Welcome
TSW Appeal
Editorial
Our Mission
The Team
Our Sponsors
Forum
Interviews
Articles
Book Reviews
DVD Reviews
Course Reports
Website Reviews
Tournament Reviews
Trips to Japan
Instructor Profiles
Beginner's Guide
Beginner's Diaries
Learning Resources
Teaching Resources
Instructor's Diaries
Scientific Study
History of Shotokan
Shotokan Kata
The Dojo Kun
The Niju Kun
Competition Rules
Karate Terminology
Equipment
How to Submit Material
Coming Soon
Contact Us
Mailing List
Online Shop
Paul Herbert 5th Dan
e-mail me


After a fairly clear two-hour run to Bournemouth, we arrived at the 7th Legend Shotokan Open raring to go. This was to be my first tournament back in a few years, so when I say raring to go, I mean shaking with nerves and feeling a little green.

 

The tournament was held in a large leisure centre, in particular in a hall that could fit three tatamis. There were a few competitors already warming up, but the entry numbers didn’t seem to be massive, so I had high hopes of being home by six, all snuggled up reading a good book. My plans were scuppered as soon as I saw the point flip charts for kata. This instantly meant that the kata sections were going to last considerably longer than they would if we were using flags and the repecharge system.

 

I am a fan of the points system, as I always saw it as being a fairer system, but – I have to admit – it irritates me a little, because of two reasons. One, it takes so much longer, and two, because there always seems to be one referee who’s points are either massively higher or significantly lower that the others, and today was no exception. This inconsistency means nothing to competitors as long as each judge stays consistent within their own scoring, but it can be a little irritating, as it makes final scores very unpredictable, especially when there are only three judges, so top and bottom scores are not dropped off.

 

Other than that point the tournament began very well as far as kata was concerned, with a particularly strong Male Senior Kata event. Normally when you watch a tournament you can more or less pinpoint the top four in each category but this was different. With so many strong competitors it was anyone’s guess as to who would make the final.

 

Ladies Kata was a terrifying event – obviously just from my viewpoint – with some strong competitors evident immediately. The first rounds were Heian Kata, and I stood on the tatami, just waiting for the referee to call out Heian Shodan, as he has called for me every time I have entered this tournament, but to my surprise he called Heian Nidan and I was off! With pointers from my coach Paul Herbert my kata improved from round to round, and saw me through to the top four. The event went well, with Tracy Corby (SEKU) eventually winning the event. Corby (SEKU) also went on to win the Female Senior Kumite event, after facing off against a strong fighter in the category Rhiannon Davies (Dartford SKC).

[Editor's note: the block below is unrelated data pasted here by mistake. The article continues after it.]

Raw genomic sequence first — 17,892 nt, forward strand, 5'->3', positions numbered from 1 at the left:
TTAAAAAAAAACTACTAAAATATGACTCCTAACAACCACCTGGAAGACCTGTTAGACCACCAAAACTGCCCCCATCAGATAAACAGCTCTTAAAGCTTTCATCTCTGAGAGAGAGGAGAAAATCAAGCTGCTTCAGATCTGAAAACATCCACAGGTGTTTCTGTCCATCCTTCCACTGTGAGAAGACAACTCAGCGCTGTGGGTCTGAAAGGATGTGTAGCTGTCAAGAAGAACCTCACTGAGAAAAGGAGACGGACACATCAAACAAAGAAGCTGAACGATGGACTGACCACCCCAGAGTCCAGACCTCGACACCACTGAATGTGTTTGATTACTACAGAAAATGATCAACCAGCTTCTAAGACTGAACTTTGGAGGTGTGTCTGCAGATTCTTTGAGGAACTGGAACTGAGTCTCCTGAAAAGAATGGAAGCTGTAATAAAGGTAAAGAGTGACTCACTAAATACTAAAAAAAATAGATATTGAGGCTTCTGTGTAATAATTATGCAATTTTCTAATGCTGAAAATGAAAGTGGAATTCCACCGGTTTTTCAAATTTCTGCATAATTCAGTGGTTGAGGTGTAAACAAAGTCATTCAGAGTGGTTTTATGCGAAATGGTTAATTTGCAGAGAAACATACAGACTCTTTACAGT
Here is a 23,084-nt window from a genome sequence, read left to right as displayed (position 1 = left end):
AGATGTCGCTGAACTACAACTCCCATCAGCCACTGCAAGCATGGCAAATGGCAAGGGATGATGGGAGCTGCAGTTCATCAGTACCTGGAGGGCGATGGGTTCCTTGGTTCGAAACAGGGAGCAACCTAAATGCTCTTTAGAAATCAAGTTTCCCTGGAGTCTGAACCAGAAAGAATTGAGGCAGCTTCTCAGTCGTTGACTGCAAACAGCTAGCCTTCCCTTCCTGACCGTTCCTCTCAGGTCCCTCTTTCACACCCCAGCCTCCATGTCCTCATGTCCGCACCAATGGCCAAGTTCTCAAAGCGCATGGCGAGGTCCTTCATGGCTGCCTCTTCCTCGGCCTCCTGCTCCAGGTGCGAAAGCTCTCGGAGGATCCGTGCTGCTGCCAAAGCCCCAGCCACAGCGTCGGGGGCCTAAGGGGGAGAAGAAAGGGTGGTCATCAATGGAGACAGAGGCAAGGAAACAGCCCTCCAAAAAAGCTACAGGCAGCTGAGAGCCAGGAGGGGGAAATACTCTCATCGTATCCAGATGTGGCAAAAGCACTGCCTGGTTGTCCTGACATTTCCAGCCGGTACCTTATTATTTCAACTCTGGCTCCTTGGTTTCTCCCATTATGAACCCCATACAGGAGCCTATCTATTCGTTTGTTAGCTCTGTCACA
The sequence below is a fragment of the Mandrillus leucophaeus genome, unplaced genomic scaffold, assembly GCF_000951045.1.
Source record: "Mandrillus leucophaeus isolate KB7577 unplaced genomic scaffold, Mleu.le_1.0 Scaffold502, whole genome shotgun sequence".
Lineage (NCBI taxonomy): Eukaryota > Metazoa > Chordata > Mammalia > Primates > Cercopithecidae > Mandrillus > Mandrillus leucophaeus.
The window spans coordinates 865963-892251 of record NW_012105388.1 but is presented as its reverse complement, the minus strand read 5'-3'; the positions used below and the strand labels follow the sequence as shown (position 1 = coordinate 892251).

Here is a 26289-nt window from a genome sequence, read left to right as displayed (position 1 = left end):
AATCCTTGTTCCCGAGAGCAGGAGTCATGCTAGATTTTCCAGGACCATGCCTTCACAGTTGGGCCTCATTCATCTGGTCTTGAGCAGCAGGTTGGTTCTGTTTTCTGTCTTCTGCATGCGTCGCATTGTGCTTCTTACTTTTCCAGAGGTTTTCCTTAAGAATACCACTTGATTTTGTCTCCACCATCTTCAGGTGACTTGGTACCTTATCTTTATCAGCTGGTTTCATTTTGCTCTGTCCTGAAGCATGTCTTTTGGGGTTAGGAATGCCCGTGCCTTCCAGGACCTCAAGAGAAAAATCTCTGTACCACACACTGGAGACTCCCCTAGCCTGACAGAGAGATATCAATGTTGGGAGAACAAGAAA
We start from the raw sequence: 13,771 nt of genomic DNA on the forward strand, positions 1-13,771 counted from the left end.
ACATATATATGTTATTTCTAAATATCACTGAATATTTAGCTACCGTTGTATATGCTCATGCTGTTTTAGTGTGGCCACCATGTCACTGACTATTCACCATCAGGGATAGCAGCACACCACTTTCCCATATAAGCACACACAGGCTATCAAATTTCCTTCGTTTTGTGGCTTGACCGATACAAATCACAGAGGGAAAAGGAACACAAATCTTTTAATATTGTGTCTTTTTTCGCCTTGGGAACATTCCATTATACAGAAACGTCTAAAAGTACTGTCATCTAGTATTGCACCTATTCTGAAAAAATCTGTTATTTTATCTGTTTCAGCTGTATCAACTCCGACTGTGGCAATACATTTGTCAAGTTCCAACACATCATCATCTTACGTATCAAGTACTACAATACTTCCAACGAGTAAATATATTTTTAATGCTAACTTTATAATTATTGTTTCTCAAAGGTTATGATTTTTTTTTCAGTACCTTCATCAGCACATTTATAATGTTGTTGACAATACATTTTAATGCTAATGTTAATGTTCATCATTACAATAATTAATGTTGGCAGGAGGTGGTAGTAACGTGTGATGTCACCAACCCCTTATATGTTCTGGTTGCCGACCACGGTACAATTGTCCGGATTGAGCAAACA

The Kumite events were excellent, running with the referee and shadow referee system.

One finalist in the Senior Male Kumite 9th to 4th Kyu who stood out was Ben Leaver (Dartford SKC). Being one of his first tournaments, Ben showed focus and ability to take home gold. The competitors showed slick, sharp techniques, with one fighter in particular standing out. Steve Hollister (SEKU) was a real force to be reckoned with, fighting his way straight to the finals, using his sharp, focused techniques all the way. Hollister went through to the finals of Male Kumite, Male Kata and he and his team went through to the finals of Men’s Team Kumite. Steve went on to win the double, placing first in both Kata and Kumite, and he and the SEKU team went on to gain gold in the Men’s Teams. Good day for SEKU, who went on to win a good majority of the gold medals of the day. I would say it will be a close call between SEKU and SSKI for the official ‘Sweeper of the Boards’!

 

The Legend Open is a good quality, friendly tournament, and it is a shame it isn’t being supported better, especially by referees. The referees that did show up worked a very long day, and so took a dinner break for close to an hour after all the preliminary events took place. This break was a deserved one, but it did mean that competitors and those who had come to watch had to sit around for an hour killing time. If referees supported this tournament then maybe this hour break wouldn’t be needed, as the referees could break in shifts.

 

After a very, very long day the tournament was over, having handed out a massive amount of trophies and medals, officials, competitors and the like were finally allowed home. (And for those of you that are curious, I did bag myself a little trophy!)

We said our goodbyes to all the friendly, welcoming people that we had spent our day with (especially Dartford SKC and coach Paul, who adopted me for the day. Thanks!!) and headed home. Or in our case, headed as far as the local garage where our precious car decided to break down in between an RAC van and an AA van – the irony being that we are Green Flag members – I kid you not! Our day was about to become even longer but that’s another story!